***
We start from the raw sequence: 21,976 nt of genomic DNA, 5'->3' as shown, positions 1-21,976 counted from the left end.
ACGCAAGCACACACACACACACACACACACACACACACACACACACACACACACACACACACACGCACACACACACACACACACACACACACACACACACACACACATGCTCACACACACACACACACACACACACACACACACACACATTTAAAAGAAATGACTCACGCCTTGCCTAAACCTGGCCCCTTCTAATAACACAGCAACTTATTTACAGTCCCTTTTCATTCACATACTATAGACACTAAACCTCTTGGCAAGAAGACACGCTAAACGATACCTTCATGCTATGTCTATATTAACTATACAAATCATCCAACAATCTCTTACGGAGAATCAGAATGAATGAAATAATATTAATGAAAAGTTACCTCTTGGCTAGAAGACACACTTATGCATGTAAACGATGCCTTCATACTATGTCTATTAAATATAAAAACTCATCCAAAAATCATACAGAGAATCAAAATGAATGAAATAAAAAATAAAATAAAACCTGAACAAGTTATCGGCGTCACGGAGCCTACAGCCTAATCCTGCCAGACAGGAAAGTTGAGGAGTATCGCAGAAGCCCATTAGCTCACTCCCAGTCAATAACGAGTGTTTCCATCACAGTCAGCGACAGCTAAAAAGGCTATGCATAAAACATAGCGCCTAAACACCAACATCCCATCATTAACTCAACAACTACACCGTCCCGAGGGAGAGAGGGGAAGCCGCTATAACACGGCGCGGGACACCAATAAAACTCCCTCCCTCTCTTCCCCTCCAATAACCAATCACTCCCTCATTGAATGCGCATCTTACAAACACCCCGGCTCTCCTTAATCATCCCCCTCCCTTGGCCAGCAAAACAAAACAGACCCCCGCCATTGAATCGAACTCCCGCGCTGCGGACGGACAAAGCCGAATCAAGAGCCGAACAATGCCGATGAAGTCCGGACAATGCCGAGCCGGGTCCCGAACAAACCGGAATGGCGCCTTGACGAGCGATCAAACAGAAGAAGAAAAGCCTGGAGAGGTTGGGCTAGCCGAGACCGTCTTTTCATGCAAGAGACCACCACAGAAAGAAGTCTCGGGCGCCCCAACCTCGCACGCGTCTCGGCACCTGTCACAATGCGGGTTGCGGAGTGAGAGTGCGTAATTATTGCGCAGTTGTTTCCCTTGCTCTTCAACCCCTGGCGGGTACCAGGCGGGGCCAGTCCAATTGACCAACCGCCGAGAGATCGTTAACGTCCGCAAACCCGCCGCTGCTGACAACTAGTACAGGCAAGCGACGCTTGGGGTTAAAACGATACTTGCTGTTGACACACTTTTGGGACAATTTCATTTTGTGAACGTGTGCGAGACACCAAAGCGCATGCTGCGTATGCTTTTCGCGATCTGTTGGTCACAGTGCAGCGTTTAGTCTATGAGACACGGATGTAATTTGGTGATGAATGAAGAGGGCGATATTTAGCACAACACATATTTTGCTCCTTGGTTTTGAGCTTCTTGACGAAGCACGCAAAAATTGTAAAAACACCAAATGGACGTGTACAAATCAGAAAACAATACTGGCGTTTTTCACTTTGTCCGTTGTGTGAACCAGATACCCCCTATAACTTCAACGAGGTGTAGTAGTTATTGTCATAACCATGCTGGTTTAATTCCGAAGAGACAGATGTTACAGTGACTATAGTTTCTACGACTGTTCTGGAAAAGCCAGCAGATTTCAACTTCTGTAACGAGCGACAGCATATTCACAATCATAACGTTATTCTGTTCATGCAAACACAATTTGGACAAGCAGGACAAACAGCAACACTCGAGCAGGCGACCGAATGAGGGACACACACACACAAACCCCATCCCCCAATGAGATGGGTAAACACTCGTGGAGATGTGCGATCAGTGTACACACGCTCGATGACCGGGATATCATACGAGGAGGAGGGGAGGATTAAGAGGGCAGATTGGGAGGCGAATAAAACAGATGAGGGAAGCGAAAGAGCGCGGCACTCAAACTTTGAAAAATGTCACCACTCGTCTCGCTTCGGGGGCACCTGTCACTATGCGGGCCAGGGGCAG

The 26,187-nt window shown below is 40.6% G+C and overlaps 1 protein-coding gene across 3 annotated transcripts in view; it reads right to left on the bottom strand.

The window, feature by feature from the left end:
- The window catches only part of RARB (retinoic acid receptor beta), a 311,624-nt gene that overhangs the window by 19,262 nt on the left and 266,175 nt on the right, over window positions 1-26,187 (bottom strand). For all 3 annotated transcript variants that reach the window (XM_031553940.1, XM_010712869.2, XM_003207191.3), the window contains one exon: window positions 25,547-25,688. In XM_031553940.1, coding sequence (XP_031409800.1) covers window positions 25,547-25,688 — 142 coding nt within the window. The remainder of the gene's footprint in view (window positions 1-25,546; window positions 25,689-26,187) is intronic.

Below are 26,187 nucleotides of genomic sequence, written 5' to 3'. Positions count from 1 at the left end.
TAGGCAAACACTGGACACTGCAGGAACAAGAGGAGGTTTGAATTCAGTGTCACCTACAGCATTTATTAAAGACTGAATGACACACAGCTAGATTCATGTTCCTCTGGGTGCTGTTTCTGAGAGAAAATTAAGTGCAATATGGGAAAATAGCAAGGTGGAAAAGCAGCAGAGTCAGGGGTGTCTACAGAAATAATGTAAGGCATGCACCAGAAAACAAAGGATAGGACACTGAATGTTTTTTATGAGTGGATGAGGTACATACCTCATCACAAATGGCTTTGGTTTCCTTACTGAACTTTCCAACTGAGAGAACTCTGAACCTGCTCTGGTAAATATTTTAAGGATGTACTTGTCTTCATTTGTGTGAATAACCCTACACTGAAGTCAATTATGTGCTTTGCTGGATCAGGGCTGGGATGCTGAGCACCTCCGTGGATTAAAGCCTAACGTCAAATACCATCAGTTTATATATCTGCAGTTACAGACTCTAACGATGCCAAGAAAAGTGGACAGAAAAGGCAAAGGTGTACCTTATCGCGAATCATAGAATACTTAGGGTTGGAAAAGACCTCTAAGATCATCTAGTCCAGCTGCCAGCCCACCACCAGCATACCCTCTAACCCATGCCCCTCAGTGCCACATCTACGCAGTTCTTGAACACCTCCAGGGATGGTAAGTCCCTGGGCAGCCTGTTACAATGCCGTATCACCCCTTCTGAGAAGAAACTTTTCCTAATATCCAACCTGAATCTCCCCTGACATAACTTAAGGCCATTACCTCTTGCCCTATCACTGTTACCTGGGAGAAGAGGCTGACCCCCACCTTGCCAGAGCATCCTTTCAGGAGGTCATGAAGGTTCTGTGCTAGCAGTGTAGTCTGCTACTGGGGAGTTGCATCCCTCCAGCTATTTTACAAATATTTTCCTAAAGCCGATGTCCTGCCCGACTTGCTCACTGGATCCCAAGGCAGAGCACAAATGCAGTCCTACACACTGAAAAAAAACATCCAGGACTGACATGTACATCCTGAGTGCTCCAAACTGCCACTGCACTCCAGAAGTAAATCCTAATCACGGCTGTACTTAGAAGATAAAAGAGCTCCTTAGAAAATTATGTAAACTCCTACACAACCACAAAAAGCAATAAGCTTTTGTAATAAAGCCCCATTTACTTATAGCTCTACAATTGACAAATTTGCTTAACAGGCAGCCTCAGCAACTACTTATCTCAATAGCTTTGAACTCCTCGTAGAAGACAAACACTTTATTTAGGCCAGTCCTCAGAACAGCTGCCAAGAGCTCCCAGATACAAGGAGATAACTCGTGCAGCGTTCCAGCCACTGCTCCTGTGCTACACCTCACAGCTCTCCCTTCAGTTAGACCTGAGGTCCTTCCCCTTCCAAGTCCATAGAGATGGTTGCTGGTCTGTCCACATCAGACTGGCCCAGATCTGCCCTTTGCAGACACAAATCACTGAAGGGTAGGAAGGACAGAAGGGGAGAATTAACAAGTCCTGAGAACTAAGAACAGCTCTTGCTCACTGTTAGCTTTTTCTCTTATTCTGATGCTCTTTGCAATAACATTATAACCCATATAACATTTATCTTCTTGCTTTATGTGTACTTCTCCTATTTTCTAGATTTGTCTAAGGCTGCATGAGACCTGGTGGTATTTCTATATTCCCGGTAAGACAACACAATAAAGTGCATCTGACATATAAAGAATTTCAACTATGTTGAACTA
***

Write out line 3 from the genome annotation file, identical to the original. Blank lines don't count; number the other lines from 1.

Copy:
The 26,187-nt window shown below is 40.6% G+C and overlaps 1 protein-coding gene across 3 annotated transcripts in view; it reads right to left on the bottom strand.